They’ve trampled on everyone from Budapest to Paris and it seems most of the other teams in Europe are plain sick of them. Just as it was for Tony Soprano, it’s tough at the top.

The men don’t have this weighty burden of being the perennial favourites but have certainly had their fair share of success.
They won their first European County Football Championship in 2008, under Barrett’s leadership. Having been beaten out the gate in the first tournament in Munich – not Belgium’s favourite ground – they made up for it with sterling performances in Budapest, Rennes and Maastricht.

Winning the county title in their first year was an incredible achievement and perhaps the enormity of that success was overlooked because thereafter would follow three barren years whilst The Hague, led by Limerick man Denis Reidy, and the Channel island, Guernsey, shared County successes between them.

Champions Again

That was to change in Maastricht in November, 2012, at the penultimate stage of the three European Championship Rounds. Two points down in the final against Guernsey, with a minute left on the clock, Corkman Timmy O’Donovan galloped down the field and buried the ball in the net. Belgium GAA held on and reclaimed the title they had first won four years previous.belgium gaa hague winners

 

 

 

 

Belgium have won two hurling county championships, in 2009 and 2010. They had an exceptional team that were unbeaten for the entirety of those two years. But things have become a little leaner since with clubs such as Zurich St Gallen putting up sterner opposition after some of Belgium’s hurlers moved on in 2011.

The Irish community that the GAA club in Brussels creates is a home away from home. Oliver O’Callaghan told this author that “It’s great just to be a part of it because when I came to Belgium first, I didn’t know anyone at all. Within a week I had met the hurlers and footballers. Now I know half the Irish in Brussels”.

Another one of Oliver’s fellow players, Brendan “Bob” Lynch spoke of thrill and craic of the weekends away, “I have travelled all over Europe, to Copenhagen, Amsterdam, Budapest, Paris and beyond. But my most memorable trip was to Munich in ’09. The trip is famed because I drove a 12 seater bus down to Munich from Brussels the night before the tournament. After an 8 hour trip through the night and a couple of hours sleep in a hostel, we awoke in Munich the next morning and headed off to the pitch in plenty of time. Someone, who will remain anonymous, put the wrong pitch into the Sat Nav and we ended up in the middle of nowhere. Two hours late for the tournament our then manager Dave Barrett, went bezerk.”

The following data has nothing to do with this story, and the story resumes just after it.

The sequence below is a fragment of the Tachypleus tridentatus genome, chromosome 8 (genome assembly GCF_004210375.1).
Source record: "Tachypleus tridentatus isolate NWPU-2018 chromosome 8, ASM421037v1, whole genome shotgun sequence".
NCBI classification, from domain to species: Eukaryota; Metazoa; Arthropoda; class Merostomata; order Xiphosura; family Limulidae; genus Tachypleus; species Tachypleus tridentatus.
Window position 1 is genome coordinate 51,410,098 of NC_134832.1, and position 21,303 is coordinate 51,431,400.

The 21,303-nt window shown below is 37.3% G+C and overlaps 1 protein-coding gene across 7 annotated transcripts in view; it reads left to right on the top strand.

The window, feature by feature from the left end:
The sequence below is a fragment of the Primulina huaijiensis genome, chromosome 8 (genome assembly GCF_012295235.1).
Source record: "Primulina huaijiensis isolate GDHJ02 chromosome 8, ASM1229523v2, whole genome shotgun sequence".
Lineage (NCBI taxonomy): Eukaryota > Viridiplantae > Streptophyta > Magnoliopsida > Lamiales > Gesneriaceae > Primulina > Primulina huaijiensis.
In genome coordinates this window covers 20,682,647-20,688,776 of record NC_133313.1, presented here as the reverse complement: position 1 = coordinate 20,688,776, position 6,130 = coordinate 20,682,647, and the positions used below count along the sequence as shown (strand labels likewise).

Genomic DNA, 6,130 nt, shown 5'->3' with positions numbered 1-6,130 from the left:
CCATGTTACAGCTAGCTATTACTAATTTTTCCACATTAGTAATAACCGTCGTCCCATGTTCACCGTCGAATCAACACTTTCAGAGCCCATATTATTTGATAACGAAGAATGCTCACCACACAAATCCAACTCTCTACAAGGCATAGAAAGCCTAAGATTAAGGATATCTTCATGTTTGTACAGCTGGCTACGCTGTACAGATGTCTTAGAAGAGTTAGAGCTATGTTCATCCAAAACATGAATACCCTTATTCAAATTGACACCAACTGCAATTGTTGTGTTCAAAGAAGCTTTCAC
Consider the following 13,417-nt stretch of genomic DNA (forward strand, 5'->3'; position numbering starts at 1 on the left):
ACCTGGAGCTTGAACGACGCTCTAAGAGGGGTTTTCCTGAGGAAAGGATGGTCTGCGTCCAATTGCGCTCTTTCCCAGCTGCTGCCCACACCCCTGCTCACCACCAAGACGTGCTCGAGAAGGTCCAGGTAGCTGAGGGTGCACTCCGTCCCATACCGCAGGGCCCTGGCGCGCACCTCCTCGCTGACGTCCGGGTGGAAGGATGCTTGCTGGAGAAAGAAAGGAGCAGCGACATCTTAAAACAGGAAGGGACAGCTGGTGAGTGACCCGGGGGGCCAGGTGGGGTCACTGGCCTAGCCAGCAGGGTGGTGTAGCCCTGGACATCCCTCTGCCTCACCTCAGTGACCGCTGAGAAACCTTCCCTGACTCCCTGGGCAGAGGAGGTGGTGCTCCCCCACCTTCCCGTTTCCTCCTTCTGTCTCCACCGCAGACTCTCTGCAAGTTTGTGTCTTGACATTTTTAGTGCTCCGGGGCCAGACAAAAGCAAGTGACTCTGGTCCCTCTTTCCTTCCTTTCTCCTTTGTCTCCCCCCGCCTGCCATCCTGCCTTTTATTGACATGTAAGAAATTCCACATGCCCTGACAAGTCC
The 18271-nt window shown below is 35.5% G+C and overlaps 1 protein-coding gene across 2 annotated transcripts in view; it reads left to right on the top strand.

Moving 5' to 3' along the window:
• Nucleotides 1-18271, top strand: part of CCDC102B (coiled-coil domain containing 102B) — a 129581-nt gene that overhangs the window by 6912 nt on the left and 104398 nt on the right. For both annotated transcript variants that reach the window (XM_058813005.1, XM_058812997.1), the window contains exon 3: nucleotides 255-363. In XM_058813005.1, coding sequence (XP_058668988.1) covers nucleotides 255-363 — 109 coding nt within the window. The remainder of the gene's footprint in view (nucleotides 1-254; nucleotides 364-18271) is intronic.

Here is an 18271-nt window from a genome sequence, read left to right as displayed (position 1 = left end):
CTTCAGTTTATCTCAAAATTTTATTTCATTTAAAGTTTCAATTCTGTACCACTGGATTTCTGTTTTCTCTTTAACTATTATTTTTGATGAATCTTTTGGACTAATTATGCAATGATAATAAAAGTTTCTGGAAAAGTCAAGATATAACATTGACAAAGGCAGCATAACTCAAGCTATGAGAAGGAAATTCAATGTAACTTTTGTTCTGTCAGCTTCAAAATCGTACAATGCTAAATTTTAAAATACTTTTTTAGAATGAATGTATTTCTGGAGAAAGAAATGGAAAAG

“Even now if the subject is brought up it causes a divide between those who were on the bus and those who weren’t” said current Belgium manager, flame haired former Ballyboden St Enda’s man Ross Church. “Although it has ensured that no Belgian player has arrived late for a tournament since!” he continued.

Stalwarts

Still playing and with a combined age of over 150, Martin Crowley, Derek Dignam and Fergal Mythen are among the club’s older brigade showing Ryan Giggs like longevity. But the club is built on a blend of experience and youth with many coming straight out of college to internships across Brussels. It is this blend that makes the club something special.

Transience plays havoc, however. Of the 2008 team, that won the Championship, only four stalwarts remain, Phil Cushen, Kevin Keary, Olof Gill and Colin Byrne. The rest have headed to pastures new and every year sees a big turnover of players. Because of this it’s important that those who arrive buy in quickly and they usually do.

The Belgium men won their first football tournament of the Year in the Benelux Championship last weekend. They overcame their neighbours Amsterdam in the final on a scoreline of 2-7 to 0-7. The Benelux region is generally regarded as the most competitive in Europe with football powerhouses, The Hague, generally always there or thereabouts. Luxembourg are a very strong club with many of their players involved in the banking sector and Amsterdam have a constant stream of Irish passing through to bolster their ranks. Eindhoven and Dusseldorf are relatively new clubs but appear to be going from strength to strength.

Gaelic football and hurling in Brussels is no different to any parish up and down Ireland, except your greatest rivals are 200 miles up the road. A thriving Irish community is now based around the GAA club and if you walk past the VUB University, in Etterbeek, on any Monday or Thursday night don’t be surprised to see a flame haired man from Ballyboden and a Cafe owner from Ballymun standing in the middle of a pitch roaring at their charges as they prepare for battle at the weekend.